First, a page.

Last Updated: Dec 7, 2022
Prior to 1848, the commonwealth of Pennsylvania had just a handful of district and county medical societies, and there was little to no communication or collaboration between the groups. Realizing the need for a more organized, statewide system, Wilmer Worthington, MD, of Chester County prepared the following resolution at a meeting in December 1847:
“Whereas, No state medical society exists in Pennsylvania; and believing that such an institution would greatly contribute to the advancement of medical knowledge within its bounds; therefore,
Resolved, That it is expedient to hold a convention at such time and place as may be hereafter agreed upon…
Resolved, That the corresponding secretary be directed to forward a copy of these proceedings to the different medical schools and associations in the Commonwealth, and solicit their early cooperation.”
Spurred by this resolution, Lancaster County offered their own declaration soon after:
“Resolved, That this society now proceed to the election of delegates to a state medical convention, for the purpose of forming a state medical society, at such time and place as may be hereafter agreed upon.”
In early 1848, physicians in Chester and Lancaster counties extended an invitation to their colleagues in county medical societies and medical schools across Pennsylvania to attend a “convention of medical men.” The meeting was held on April 11th at the First Methodist Episcopal Church in Lancaster, and a total of 61 people gathered, representing the counties, the University of Pennsylvania, the Jefferson Medical College, the Pennsylvania Medical College, and the Philadelphia Association for Medical Instruction. This meeting set in motion the initial plans to establish a state medical society, with the group electing their first president, Samuel Humes, MD, and voting for each attendee to pay $1 to help offset the costs of publishing the meeting’s notes.
The second meeting was held one year later, in April 1849, this time with only 31 physicians in attendance. The group looked to the model of the newly founded American Medical Association, reflecting on its objective to “promote the science and art of medicine and the betterment of public health,” as they crafted their own goals and initiatives.
Dr. Humes and the group addressed an extensive agenda, with topics ranging from ethical and legislative issues to a smallpox outbreak in Lycoming County. The meeting ended with passing a resolution to seek vital statistics legislation that would register births, marriages, and deaths, as well as a plan to pursue universal vaccination.
Early meeting records illustrate physicians' concerns with the ethics of their profession, as well as worries over safeguarding medical education and professional qualifications. It was also evident that the society faced an urgent need for physician activism and leadership as it grappled with a variety of public health issues, including topics such as, “Does dysentery prevail most in sections where iron is infused in the soil?” and “Does clearing off of timber tend to increase affections of the nerves and intestines?”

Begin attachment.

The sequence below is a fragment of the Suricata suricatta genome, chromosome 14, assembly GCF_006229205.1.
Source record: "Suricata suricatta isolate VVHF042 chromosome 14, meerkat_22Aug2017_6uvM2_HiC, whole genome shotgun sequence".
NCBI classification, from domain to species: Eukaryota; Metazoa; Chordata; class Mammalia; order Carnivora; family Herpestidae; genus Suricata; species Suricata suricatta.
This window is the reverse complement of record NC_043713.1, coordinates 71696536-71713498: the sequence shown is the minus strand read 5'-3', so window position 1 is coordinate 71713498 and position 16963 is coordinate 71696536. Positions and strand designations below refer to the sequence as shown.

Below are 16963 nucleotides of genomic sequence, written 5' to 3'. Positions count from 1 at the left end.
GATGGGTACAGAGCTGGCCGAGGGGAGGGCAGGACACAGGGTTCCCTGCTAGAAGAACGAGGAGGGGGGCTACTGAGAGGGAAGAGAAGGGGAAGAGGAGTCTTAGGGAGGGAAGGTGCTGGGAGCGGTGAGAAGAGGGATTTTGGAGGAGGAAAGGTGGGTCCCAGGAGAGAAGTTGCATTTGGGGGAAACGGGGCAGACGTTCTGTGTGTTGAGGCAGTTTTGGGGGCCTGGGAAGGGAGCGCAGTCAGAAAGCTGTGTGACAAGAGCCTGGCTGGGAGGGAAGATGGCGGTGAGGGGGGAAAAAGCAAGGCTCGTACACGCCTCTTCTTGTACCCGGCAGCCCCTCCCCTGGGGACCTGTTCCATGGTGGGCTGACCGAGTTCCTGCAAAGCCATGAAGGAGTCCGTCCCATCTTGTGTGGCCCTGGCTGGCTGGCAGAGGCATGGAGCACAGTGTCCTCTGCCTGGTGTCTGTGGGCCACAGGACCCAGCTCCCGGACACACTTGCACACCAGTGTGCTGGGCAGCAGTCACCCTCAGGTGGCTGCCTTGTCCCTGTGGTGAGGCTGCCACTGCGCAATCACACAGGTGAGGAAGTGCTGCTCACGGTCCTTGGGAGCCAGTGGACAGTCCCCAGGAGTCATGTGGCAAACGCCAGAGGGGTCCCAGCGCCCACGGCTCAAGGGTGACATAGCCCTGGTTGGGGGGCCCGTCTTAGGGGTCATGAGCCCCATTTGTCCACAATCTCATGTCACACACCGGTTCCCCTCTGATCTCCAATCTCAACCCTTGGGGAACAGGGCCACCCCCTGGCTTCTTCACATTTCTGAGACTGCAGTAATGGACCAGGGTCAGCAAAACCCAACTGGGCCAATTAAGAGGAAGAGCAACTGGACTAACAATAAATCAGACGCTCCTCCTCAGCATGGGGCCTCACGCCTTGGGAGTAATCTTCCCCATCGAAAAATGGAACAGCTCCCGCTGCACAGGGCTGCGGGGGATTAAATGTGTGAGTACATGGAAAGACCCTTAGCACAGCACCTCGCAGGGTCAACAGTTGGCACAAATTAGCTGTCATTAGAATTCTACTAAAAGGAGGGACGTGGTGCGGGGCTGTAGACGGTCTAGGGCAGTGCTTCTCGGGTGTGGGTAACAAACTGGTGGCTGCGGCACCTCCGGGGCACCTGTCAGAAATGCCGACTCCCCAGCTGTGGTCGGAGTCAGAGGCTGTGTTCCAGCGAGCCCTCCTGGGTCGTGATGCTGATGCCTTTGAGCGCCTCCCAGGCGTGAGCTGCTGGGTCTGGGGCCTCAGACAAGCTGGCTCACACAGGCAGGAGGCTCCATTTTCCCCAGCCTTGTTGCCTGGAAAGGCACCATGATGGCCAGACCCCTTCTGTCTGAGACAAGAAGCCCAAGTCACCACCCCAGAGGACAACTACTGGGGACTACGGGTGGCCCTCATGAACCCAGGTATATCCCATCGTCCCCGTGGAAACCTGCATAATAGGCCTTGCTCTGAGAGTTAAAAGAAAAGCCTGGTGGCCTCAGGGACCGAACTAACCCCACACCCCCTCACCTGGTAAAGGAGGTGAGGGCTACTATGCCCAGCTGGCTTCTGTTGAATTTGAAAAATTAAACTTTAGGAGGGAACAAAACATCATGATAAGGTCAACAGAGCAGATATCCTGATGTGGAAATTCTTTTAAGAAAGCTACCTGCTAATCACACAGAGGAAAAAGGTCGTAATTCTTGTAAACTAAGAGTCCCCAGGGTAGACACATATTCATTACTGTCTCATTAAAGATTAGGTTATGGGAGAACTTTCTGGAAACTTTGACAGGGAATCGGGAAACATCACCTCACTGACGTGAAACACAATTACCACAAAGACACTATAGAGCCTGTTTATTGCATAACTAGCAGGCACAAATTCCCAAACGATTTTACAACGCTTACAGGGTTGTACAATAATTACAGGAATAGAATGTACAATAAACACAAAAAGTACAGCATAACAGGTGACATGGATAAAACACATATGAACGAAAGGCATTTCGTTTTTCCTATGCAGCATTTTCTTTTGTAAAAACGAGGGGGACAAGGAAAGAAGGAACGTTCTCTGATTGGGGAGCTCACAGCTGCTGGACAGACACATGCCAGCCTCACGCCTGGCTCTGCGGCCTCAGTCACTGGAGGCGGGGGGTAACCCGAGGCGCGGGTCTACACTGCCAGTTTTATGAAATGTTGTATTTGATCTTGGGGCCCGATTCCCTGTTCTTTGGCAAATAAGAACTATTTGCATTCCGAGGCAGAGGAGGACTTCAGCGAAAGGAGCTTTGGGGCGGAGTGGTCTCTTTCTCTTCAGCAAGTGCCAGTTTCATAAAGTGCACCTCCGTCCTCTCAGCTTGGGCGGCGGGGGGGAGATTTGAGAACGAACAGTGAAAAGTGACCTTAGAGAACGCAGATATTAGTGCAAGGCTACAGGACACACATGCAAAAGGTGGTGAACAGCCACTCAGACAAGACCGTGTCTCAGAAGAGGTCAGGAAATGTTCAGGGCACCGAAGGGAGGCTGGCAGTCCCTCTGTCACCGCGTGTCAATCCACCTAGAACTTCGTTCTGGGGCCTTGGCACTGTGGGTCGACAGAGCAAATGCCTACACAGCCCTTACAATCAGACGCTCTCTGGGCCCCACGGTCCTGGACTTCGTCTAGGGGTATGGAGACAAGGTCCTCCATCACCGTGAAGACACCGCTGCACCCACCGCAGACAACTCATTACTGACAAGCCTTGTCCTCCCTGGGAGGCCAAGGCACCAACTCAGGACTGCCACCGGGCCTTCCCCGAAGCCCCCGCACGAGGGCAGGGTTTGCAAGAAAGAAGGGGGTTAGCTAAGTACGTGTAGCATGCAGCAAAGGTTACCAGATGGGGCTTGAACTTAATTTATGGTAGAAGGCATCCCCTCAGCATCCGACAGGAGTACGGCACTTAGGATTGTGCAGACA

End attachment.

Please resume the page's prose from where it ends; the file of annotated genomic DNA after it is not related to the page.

As time went on and the Society solidified its presence, the group celebrated many accomplishments during its first century, including the passage of a bill for statewide registration of vital statistics, the creation of the Pennsylvania Department of Health, and the establishment of a state commissioner of public health.
The 100th year anniversary marked new innovations and discoveries for the Society, accompanied by a medical profession that was thriving nationally. During the 1950’s, the Society initiated a “Safeguard Your Health” program, which aimed to share more information about public health with a wider audience. Through the use of newspaper columns, pamphlets, academic conferences, press releases, radio service messages and extensive scientific session coverage, the Pennsylvania Medical Society was known throughout the state for being the first and best source for public health-related education.
A 1955 radio show script notes, “Yes, medicine has made much progress in the past 40 years…. so much so that some doctors feel that medicine before this period can be considered as medicine practiced in the Dark Ages. With the discovery of sulfa, penicillin, streptomycin, and other new drugs in the past few years, we are able to cure many diseases today - diseases that took the lives of many people before the discovery of these new drugs.”
And while the Society remained a leader in medical initiatives, the second half of the 20th century brought with it sweeping changes and adjustments as the world continued to quickly progress. The role of being a public health informer began to fall more to the private and public agencies who held the resources necessary for the expansive education needed.
After dealing with unprecedented challenges including the introduction of Medicare, the evolution of complex hospital systems, HMOs, and the malpractice insurance crisis, the Society decided to shift its focus, opting to utilize its professional strength to protect and promote the well-being of physicians across the state.
Today, 175 years after that first meeting in Lancaster, the Pennsylvania Medical Society continues its original purpose of fostering the advancement of medical knowledge, relieving suffering, and promoting the health of the community. The mission remains the same as William S. Foster, MD, shared during his 1896 address to the State Society Delegates: “....it then follows that the ordinary physician who willingly, earnestly, and actively fulfills the ordinary demands of citizenship becomes the state’s most valuable citizen…. A doctor ought to take an interest in politics - local, state, and national…. There is much for this Society to do for the state, and in doing for the state to advance at once its own honor and the welfare of every citizen however humble.”